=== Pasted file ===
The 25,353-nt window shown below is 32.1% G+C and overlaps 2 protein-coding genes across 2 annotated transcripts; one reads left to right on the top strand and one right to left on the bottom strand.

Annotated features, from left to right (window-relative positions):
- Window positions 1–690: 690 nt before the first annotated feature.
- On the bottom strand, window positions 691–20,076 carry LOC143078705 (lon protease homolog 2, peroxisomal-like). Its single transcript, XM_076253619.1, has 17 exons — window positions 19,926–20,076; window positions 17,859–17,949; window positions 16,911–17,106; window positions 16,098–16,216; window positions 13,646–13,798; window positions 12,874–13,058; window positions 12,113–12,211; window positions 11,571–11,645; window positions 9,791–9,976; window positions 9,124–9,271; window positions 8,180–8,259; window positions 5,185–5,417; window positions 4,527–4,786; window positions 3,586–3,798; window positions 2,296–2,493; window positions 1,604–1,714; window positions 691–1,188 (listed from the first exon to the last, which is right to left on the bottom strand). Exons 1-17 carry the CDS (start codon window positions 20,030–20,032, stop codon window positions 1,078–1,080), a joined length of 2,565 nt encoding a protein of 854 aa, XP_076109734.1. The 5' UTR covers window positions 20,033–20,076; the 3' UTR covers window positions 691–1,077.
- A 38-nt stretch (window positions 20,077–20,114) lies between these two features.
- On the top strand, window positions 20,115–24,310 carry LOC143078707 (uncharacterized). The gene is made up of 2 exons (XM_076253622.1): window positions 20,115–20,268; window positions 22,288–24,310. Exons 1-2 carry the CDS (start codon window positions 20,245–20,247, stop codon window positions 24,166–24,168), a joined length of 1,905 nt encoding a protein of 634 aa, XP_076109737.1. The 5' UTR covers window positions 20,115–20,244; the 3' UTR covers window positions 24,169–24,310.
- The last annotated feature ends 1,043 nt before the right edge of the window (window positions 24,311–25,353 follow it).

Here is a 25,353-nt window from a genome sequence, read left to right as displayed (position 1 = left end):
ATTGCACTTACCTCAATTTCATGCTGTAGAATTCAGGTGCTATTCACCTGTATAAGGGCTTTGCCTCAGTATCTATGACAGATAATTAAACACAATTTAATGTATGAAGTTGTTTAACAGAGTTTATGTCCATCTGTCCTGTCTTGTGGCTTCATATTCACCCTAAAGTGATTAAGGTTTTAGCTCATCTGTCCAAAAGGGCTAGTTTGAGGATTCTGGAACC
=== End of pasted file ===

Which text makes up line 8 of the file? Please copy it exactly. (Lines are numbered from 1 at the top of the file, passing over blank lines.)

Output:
Here is a 25,353-nt window from a genome sequence, read left to right as displayed (position 1 = left end):